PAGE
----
Women, Peace, and Security: This Is How We Win

Belarus opposition leader Svetlana Tsikhanouskaya poses in front of a section of the Berlin Wall, which was repainted by Belarus activists during a rally to protest against police violence and to reject Belarus’ presidential election results, in Berlin, Germany, October 6, 2020. (Fabrizio Bensch/Reuters)
Around the world, women are opposing tyranny, and the U.S. is helping them.

In recent years, we have seen courageous women mobilize for the ouster of Sudanese dictator Omar al-Bashir. Women are currently leading the challenge to Aleksander Lukashenko’s illegitimate rule in Belarus, hunger-striking to protest prison conditions under Iran’s repressive regime, and shaping the course of the Intra-Afghan  Negotiations underway in Doha. Brave women, stepping forward and refusing to be ignored, have been critical to shifting the trajectory of these knotty threats to international peace and security.

This idea — that women’s meaningful participation could strengthen conflict-prevention, resolution, and peace-building efforts — animated the passage, 20 years ago this month of U.N. Security Council Resolution 1325.

We have seen tremendous progress over the past two decades, but in too many fragile states, conflict zones, and authoritarian regimes, women and girls continue to face violence, abuse, and powerlessness. This dynamic is often rooted in denial of basic human rights; weak, abusive, and ineffective governance; nonexistent rule of law; and the malign influence of outside powers seeking strategic or economic gains. The examples are heartbreaking in their geographic spread and commonality: a gutless terror attack on a Kabul maternity hospital; ISIS sexually enslaving Yezidi women and girls; armed groups in South Sudan kidnapping scores of young girls; and massive sexual violence against Rohingya women and members of other minority communities in Burma.

It is no coincidence that the places where women’s human rights are most egregiously violated are also the sources of regional instability and conflict, which can result in real costs to Americans — the costs of military deployments to defend our homeland from serious security threats. American taxpayers also provide billions of dollars annually in humanitarian assistance to those who are most in need, and we are justifiably proud of our nation’s generous and longstanding humanitarian and security commitments. Our generosity and strength save lives and protect the most vulnerable from the predation of evildoers. These efforts also ensure that much of this chaos stays far from American shores. But no amount of aid or military strength will cure the underlying pathologies that lead these societies to violently turn on themselves and one another. 

For countries to advance on their own journeys to peace and self-reliance, we know that full respect for women’s rights and meaningful participation is nonnegotiable. We need only to look at the strides America has made over the past century to see the tremendous store of value that awaits when countries empower and invest in women. Today, the lessons learned over the past 20 years, combined with American leadership, present an unprecedented opportunity. The Women, Peace, and Security (WPS) agenda calls on us to transform our foreign-policy and national-security institutions to make them more conscious of and responsive to women’s roles as survivors, leaders, rebuilders, peacemakers, and essential stakeholders. Fortunately, a strong bipartisan consensus has given us a growing array of tools to drive this transformation.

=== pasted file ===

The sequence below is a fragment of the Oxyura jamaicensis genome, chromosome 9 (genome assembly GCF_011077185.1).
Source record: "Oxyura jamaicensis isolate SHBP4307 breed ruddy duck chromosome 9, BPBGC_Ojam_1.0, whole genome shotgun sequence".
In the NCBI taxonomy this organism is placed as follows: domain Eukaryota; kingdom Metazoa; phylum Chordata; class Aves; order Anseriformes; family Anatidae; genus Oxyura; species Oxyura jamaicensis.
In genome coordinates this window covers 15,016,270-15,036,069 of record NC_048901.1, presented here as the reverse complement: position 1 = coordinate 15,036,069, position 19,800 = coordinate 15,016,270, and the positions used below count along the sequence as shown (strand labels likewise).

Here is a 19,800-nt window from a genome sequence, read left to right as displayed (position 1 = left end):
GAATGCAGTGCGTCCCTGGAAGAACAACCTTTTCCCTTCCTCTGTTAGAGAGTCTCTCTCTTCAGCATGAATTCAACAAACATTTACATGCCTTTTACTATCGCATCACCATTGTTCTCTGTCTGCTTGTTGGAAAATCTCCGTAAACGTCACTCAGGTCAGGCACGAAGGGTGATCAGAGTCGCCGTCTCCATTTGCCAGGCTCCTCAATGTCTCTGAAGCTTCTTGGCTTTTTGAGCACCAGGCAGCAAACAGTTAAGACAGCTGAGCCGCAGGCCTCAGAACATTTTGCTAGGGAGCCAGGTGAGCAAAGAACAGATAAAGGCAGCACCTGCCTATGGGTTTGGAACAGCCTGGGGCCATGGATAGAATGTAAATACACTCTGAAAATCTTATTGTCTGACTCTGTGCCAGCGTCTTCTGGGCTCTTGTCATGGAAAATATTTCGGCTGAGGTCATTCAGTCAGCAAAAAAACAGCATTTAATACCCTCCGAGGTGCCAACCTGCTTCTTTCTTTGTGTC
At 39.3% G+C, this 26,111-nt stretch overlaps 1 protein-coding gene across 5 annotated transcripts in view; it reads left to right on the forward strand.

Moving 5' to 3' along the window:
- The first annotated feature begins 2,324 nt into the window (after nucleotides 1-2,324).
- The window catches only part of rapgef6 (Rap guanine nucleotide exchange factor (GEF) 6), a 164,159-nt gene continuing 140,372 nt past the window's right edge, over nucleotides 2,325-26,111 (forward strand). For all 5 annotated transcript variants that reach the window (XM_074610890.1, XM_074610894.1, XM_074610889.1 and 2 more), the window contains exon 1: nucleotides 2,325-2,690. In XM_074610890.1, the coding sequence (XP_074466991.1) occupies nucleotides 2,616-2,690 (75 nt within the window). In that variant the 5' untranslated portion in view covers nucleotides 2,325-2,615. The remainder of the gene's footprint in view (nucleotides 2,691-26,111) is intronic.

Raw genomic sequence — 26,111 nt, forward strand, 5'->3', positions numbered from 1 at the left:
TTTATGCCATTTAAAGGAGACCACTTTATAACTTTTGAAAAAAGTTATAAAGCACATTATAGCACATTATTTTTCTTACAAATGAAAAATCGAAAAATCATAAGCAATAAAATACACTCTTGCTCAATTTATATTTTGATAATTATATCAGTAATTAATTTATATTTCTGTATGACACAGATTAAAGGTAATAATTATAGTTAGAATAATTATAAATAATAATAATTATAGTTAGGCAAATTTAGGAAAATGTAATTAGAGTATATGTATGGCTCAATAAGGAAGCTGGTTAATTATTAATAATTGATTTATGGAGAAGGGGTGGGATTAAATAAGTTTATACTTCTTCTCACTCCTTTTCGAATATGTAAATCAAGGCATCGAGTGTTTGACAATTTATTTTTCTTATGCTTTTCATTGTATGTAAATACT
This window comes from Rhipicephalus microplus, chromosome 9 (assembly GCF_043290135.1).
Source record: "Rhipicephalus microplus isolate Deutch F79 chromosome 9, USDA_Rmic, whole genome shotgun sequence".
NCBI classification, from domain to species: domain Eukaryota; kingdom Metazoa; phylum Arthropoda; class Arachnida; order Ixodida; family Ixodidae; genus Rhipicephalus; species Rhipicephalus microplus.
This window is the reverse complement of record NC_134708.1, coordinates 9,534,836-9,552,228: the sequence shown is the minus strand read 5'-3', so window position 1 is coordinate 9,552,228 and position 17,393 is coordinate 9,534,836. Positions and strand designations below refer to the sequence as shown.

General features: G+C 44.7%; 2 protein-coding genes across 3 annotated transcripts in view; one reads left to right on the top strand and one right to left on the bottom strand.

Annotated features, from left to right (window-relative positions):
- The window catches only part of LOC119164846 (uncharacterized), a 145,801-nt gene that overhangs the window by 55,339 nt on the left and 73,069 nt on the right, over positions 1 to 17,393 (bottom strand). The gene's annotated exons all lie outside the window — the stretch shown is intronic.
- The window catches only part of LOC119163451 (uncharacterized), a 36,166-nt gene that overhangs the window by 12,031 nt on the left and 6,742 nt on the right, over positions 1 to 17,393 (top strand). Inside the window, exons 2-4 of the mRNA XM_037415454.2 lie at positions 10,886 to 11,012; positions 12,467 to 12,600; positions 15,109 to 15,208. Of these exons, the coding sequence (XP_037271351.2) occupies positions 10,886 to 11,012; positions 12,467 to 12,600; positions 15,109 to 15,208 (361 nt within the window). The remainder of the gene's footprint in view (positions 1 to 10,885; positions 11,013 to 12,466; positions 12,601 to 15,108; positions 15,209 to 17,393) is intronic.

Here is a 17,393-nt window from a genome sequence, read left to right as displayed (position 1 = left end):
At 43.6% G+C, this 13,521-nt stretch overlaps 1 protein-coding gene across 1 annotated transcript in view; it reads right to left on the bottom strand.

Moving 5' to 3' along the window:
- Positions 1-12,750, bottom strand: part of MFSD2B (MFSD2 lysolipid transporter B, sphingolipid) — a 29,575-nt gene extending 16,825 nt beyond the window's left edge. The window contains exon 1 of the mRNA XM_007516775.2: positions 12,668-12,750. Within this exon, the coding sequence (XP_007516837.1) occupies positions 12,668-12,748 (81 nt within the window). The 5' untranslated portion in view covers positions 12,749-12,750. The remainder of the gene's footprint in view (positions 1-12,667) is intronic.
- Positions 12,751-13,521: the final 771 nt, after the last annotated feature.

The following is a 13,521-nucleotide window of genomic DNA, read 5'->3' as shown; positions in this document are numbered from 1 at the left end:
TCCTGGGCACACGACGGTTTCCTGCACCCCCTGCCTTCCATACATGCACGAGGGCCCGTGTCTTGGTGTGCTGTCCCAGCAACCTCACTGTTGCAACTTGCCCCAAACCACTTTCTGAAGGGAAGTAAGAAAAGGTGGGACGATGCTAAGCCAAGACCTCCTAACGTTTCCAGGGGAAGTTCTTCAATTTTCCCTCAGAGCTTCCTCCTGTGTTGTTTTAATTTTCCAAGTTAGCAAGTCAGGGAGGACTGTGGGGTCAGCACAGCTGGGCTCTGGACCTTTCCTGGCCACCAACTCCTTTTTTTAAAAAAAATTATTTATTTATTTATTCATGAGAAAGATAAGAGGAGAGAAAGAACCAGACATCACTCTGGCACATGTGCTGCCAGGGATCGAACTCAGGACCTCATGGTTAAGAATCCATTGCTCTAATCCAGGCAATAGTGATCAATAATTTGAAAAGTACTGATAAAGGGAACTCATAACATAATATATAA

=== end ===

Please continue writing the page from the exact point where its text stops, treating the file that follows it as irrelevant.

When Congress passed and President Trump signed the Women, Peace and Security Act of 2017, we became the first country in the world to have such national-level legislation. Our 2019 Strategy on WPS, promulgated under our National Security Strategy, recognizes that empowering women to lead in preventing, resolving, and rebuilding from conflict is vital to American national-security policy. With the release of our 2020 implementation plan, the State Department threads that concept through our foreign-policy and national-security framework, empowering our diplomats and partners to act.

We know female leadership is a smart investment. We see it every day in my office, working to support women around the world as they help lead, rebuild, and strengthen their communities. Together with women’s economic-empowerment initiatives such as the Women’s Global Development and Prosperity (W-GDP) Initiative, our efforts advance American and international security and prosperity through cost-effective, sustainable engagement that has long-term multiplier effects.

True security for the American people comes from a world where other societies enjoy those unalienable rights and freedoms that animated our founding principles and permeate our social-political fabric.

A robust WPS agenda will not resolve all our national-security challenges, but it does give us more and better options. By investing in women, peace, and security, we are helping our global neighbors — women and men alike — become safer, more prosperous, and better able to stand on their own. Ultimately, that means we are investing in our own peace and security.

Kelley E. Currie is a senior adjunct fellow with the Indo-Pacific security program at the Center for a New American Security. She previously served as a deputy to Ambassador Nikki Haley at the U.S. Mission to the United Nations.


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